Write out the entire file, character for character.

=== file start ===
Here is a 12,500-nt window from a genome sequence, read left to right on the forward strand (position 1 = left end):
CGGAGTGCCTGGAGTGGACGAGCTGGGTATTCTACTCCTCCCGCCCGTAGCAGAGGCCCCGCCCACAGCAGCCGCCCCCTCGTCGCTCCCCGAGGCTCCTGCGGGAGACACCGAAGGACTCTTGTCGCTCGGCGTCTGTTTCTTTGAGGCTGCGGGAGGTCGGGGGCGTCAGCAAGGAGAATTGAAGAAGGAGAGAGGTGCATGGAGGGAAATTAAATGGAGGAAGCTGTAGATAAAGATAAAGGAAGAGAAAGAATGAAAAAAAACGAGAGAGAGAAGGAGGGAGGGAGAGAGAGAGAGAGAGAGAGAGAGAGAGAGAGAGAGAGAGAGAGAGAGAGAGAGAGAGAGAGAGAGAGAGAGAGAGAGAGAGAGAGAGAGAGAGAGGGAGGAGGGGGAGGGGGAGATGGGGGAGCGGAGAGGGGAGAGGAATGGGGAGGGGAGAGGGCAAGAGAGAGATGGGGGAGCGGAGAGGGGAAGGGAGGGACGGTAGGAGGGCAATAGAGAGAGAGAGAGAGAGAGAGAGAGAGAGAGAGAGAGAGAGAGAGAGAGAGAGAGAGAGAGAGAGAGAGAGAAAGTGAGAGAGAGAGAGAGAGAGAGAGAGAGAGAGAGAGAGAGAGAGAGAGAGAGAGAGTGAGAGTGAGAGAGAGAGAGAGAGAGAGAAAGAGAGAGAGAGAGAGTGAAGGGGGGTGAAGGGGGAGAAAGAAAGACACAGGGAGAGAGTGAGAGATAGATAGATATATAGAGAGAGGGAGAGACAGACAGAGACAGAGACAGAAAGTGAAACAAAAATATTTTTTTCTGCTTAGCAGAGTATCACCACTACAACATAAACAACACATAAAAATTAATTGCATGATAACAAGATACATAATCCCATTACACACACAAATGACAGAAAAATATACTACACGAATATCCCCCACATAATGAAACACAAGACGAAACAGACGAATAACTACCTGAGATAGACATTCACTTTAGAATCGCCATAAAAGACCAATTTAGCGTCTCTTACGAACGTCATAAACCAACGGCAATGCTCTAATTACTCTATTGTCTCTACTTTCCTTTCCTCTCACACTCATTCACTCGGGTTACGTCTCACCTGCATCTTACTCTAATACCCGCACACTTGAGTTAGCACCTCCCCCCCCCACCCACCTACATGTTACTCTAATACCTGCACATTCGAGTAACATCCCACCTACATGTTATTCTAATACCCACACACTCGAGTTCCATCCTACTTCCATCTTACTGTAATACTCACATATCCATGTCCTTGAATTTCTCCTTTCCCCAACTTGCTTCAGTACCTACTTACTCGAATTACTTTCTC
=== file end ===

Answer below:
Here is a 12,500-nt window from a genome sequence, read left to right on the forward strand (position 1 = left end):
CGGAGTGCCTGGAGTGGACGAGCTGGGTATTCTACTCCTCCCGCCCGTAGCAGAGGCCCCGCCCACAGCAGCCGCCCCCTCGTCGCTCCCCGAGGCTCCTGCGGGAGACACCGAAGGACTCTTGTCGCTCGGCGTCTGTTTCTTTGAGGCTGCGGGAGGTCGGGGGCGTCAGCAAGGAGAATTGAAGAAGGAGAGAGGTGCATGGAGGGAAATTAAATGGAGGAAGCTGTAGATAAAGATAAAGGAAGAGAAAGAATGAAAAAAAACGAGAGAGAGAAGGAGGGAGGGAGAGAGAGAGAGAGAGAGAGAGAGAGAGAGAGAGAGAGAGAGAGAGAGAGAGAGAGAGAGAGAGAGAGAGAGAGAGAGAGAGAGAGAGAGAGAGAGGGAGGAGGGGGAGGGGGAGATGGGGGAGCGGAGAGGGGAGAGGAATGGGGAGGGGAGAGGGCAAGAGAGAGATGGGGGAGCGGAGAGGGGAAGGGAGGGACGGTAGGAGGGCAATAGAGAGAGAGAGAGAGAGAGAGAGAGAGAGAGAGAGAGAGAGAGAGAGAGAGAGAGAGAGAGAGAGAGAGAGAAAGTGAGAGAGAGAGAGAGAGAGAGAGAGAGAGAGAGAGAGAGAGAGAGAGAGAGAGAGTGAGAGTGAGAGAGAGAGAGAGAGAGAGAAAGAGAGAGAGAGAGAGTGAAGGGGGGTGAAGGGGGAGAAAGAAAGACACAGGGAGAGAGTGAGAGATAGATAGATATATAGAGAGAGGGAGAGACAGACAGAGACAGAGACAGAAAGTGAAACAAAAATATTTTTTTCTGCTTAGCAGAGTATCACCACTACAACATAAACAACACATAAAAATTAATTGCATGATAACAAGATACATAATCCCATTACACACACAAATGACAGAAAAATATACTACACGAATATCCCCCACATAATGAAACACAAGACGAAACAGACGAATAACTACCTGAGATAGACATTCACTTTAGAATCGCCATAAAAGACCAATTTAGCGTCTCTTACGAACGTCATAAACCAACGGCAATGCTCTAATTACTCTATTGTCTCTACTTTCCTTTCCTCTCACACTCATTCACTCGGGTTACGTCTCACCTGCATCTTACTCTAATACCCGCACACTTGAGTTAGCACCTCCCCCCCCCACCCACCTACATGTTACTCTAATACCTGCACATTCGAGTAACATCCCACCTACATGTTATTCTAATACCCACACACTCGAGTTCCATCCTACTTCCATCTTACTGTAATACTCACATATCCATGTCCTTGAATTTCTCCTTTCCCCAACTTGCTTCAGTACCTACTTACTCGAATTACTTTCTC